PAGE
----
Thanks David

So now we will see people unbloating content and reposting it. Eventually those who deliberately bloat will see rewards initially then very little as others unbloat it and people learn to look for unbloats.

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Yes logic should prevail and be in line with market forces here I think.

Doesn’t really make sense to reward the creator for private data does it?

No I cannot see where it would be good to do so, it’s a very strong argument we only reward public data. It’s a +1 from me for only public data, plus less work for the network. It also allows us to add in further logic to make sure it’s widely read first. That could lead to much of the I can create rubbish and read it to game the system. Sad we would need to, but it is pretty easy. Probably as we see results we would, but I feel as the network grows the scammers will end up depleting many more resources than they would ever gain. We will measure though.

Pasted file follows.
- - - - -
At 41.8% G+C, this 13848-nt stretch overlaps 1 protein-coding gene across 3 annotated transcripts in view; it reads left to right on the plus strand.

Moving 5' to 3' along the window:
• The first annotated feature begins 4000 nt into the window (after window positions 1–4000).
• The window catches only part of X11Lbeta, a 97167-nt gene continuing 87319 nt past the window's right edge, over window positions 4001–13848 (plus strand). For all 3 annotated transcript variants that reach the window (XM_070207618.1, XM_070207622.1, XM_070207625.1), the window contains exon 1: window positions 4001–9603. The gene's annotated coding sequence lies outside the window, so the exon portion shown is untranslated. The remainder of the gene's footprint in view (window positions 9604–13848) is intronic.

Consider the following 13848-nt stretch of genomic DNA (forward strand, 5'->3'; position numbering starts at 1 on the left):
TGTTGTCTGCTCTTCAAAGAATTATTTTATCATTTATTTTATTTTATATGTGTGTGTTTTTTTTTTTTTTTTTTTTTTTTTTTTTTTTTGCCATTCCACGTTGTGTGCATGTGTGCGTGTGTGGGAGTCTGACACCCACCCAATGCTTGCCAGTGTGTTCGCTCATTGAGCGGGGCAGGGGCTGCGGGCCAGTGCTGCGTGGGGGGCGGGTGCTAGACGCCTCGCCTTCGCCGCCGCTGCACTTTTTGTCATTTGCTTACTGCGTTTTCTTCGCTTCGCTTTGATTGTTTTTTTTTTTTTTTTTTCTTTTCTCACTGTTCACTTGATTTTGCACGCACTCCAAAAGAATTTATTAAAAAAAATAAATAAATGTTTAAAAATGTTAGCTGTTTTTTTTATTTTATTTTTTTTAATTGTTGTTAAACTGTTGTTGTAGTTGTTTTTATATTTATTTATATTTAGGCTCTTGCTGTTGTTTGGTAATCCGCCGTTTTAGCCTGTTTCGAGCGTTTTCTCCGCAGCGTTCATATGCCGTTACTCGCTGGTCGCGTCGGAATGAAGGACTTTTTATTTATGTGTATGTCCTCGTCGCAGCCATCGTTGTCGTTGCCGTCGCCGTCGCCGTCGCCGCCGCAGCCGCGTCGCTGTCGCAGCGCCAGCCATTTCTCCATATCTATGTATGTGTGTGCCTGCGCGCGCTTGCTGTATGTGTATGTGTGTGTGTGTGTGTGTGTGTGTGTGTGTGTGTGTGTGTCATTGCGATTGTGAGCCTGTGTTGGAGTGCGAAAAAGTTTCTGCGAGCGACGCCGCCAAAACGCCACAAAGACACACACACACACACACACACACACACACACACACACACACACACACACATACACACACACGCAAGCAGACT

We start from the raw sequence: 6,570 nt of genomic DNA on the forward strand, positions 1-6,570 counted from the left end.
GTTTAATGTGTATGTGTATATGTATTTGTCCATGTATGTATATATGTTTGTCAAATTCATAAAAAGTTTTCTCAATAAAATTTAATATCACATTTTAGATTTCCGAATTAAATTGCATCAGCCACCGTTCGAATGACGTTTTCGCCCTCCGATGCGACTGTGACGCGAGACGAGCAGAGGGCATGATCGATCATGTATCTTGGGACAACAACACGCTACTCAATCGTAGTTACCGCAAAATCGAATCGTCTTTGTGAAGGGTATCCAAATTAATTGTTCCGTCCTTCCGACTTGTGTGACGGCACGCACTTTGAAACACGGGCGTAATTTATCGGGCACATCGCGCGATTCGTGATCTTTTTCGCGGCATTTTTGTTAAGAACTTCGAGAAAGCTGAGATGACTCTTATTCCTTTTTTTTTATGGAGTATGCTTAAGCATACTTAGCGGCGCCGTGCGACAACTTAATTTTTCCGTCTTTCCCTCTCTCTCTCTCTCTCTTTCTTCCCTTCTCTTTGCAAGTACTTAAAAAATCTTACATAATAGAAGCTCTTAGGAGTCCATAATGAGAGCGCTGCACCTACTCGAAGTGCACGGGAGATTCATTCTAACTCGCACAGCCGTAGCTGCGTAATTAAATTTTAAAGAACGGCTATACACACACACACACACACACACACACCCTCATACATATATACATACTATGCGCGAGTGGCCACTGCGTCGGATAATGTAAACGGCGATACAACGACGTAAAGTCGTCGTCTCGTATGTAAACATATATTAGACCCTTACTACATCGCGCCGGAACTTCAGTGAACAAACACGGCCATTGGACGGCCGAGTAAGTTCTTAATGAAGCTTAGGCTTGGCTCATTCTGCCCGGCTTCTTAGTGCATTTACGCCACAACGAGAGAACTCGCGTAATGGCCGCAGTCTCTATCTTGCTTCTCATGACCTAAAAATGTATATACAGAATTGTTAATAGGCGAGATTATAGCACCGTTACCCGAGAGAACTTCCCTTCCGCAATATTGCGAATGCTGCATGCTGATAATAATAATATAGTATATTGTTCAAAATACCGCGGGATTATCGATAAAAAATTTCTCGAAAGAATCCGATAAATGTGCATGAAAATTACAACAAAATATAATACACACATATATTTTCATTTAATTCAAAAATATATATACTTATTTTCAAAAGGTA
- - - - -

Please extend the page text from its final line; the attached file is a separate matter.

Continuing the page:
New world I hope :smiley:


That is my thoughts too (until its live and can be measured.)

Sounds like more thought has been done since you last talked of Reward The Creator (RTC?)

To reward private data (even if shared) would really only either gain the person a tiny amount or be for the gamer trying to read his/her data continuously trying to earn those one or two SAFEcoins per year. That is trying, but unlikely to succeed

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But, even when rewards are limited to public data, doesn’t the risk still remain? Would the network still remain balanced and efficient when the data inflation (on an individual file scale) is minor or difficult to discern—but is potentially a network-wide business practice?

Consider the following example: